Lessons learned by the boys this week
Islam - the first place we stayed at had a large muslim community. Next to our guesthouse stood the mosque, so five times a day we heard the call to prayer. Nice to tell them that the muslims stop whatever they are doing at that moment and get down on their knees to pray, facing Mekka, to Allah. The boys were impressed by that kind of devotion.
Time difference - picture the earth rotating around its axis and the sun and you will see that the sun shines on a different part of the earth at a different time. The time difference with Holland is 3,5 hours. Almost every day the youngest will say, for example when we almost have dinner: so now grandma and grandpa are eating lunch?
Buddhism - the great story about a prince who grew up shielded from religious teachings and from knowledge of human suffering, but in his twenties felt that material wealth was not life's ultimate goal. He left his palace, was confronted with the misery of the world (old age, sickness, death), and went on a religious quest, eventually leading him to his Middle Way, which led him to Enlightenment under the bodhi tree. What a fascinating tale and what beautiful rituals and philosophy originated from it.
Converse in English - it's amazing to see how quick they pick up phrases and words. The youngest one took initiative on the first day, when he struck up a conversation with the man sitting across us in the train: what's your name? Ever since he's sort of our communicator: we let him ask if we can order or pay and when he gets his food he's oh so polite: "thank you so much!" he says.
Dutch colonisation - of course Sri Lanka is not the only place our forefathers sailed to and left their marks, but it's the first place the boys visit to see. It's a strange concept; going somewhere and take the land, they are glad they don't live in a Holland that would still partake in such ventures.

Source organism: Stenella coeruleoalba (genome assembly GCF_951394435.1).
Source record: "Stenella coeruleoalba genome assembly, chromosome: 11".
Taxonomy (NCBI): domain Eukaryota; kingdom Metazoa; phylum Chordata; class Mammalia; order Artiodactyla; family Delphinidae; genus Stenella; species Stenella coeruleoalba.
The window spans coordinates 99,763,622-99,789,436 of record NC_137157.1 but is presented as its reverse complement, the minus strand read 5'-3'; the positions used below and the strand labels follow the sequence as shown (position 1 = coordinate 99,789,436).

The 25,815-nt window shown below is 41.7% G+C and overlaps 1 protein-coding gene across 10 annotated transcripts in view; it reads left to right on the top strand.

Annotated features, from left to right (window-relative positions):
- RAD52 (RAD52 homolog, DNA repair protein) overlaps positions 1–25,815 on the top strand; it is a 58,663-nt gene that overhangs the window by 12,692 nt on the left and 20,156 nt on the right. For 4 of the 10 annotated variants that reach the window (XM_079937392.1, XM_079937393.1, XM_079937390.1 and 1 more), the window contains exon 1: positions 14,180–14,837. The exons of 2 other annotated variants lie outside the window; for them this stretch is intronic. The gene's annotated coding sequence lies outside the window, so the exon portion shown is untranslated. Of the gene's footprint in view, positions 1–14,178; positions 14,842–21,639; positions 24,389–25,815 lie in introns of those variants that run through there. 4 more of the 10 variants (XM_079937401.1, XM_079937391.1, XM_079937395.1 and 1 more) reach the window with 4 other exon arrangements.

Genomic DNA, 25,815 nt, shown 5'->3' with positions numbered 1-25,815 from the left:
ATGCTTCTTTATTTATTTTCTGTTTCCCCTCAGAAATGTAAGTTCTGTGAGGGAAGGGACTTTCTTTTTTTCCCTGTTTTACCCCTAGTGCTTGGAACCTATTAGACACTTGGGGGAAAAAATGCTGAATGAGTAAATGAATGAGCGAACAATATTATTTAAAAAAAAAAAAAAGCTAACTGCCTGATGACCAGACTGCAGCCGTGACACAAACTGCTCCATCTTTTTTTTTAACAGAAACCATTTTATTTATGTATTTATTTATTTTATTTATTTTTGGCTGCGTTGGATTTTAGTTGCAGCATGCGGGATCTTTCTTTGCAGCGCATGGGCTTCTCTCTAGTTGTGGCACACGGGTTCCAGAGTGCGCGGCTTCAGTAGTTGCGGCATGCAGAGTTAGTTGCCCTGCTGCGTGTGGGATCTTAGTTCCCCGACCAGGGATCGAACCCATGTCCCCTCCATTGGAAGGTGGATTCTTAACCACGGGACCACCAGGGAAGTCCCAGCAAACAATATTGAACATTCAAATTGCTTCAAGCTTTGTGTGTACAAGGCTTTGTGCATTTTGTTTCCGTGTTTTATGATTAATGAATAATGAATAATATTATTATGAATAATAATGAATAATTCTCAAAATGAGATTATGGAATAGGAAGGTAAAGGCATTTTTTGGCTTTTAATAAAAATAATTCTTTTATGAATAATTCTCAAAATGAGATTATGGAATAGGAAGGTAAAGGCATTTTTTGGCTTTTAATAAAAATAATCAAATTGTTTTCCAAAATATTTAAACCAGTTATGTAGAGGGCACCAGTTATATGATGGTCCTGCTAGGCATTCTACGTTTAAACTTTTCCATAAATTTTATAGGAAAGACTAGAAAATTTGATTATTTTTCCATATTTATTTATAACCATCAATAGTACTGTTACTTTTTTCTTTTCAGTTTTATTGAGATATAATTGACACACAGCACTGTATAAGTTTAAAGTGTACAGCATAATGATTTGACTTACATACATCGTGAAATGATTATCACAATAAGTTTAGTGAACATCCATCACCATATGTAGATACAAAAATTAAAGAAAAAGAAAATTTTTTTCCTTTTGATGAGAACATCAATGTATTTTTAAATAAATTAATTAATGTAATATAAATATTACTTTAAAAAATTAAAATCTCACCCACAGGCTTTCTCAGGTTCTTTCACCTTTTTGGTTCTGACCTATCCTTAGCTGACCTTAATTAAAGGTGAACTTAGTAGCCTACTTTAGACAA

The world revolves around money - sad but true. Again it is sometimes difficult to explain that people will lie to your face, so they can make money off you. It makes you angry, but at the same time you can understand where they come from, being so poor. It's challenging to accept that you can not help everybody. When we get ripped off real bad (even though all the bargaining en discussing is in English, the boys understand enough to know what's going on), we try to see this as a donation we made, it feels a lot better this way.
When you are a minority, you are being gaped at - this is an obvious one of course, it took some getting used to for the boys, especially as they're not only being watched, but people want to take their picture and touch them as well. They manage to stay very polite. Advantage of being in this buzzing surferdude-place that we're currently at, is that they are not so special to all the other foreigners here.
Different currency - so much fun, paying for something small with a 1000 rupee bill!
If you have long hair, then you are a girl - obviously people mistake the gender of our sons in Holland sometimes too, but here nobody guesses right, ever! The look on their face when they find out they're dealing with boys is priceless. We were told that in Sri Lanka it is forbidden for boys to have long hair, they could not get into school like that. Our boys are being good sports about the confusion.
Tsunami - in Tissamaharama there was a loudspeaker right across our guesthouse, where a buddhist monk would mutter his prayers through twice a day, exclusively for the victims of the tsunsmi of 2004, and to pray that no such disaster of nature shall ever hit the beautiful shores of this land ever again. The boys were in awe when they heard about the brutal force of such a tidal wave.
Tiny bit of Sinhala - just the most important ones: hello and goodbye (same word), no, yes and thank you.
Some more 'adding' exercise through a game of yahtzee.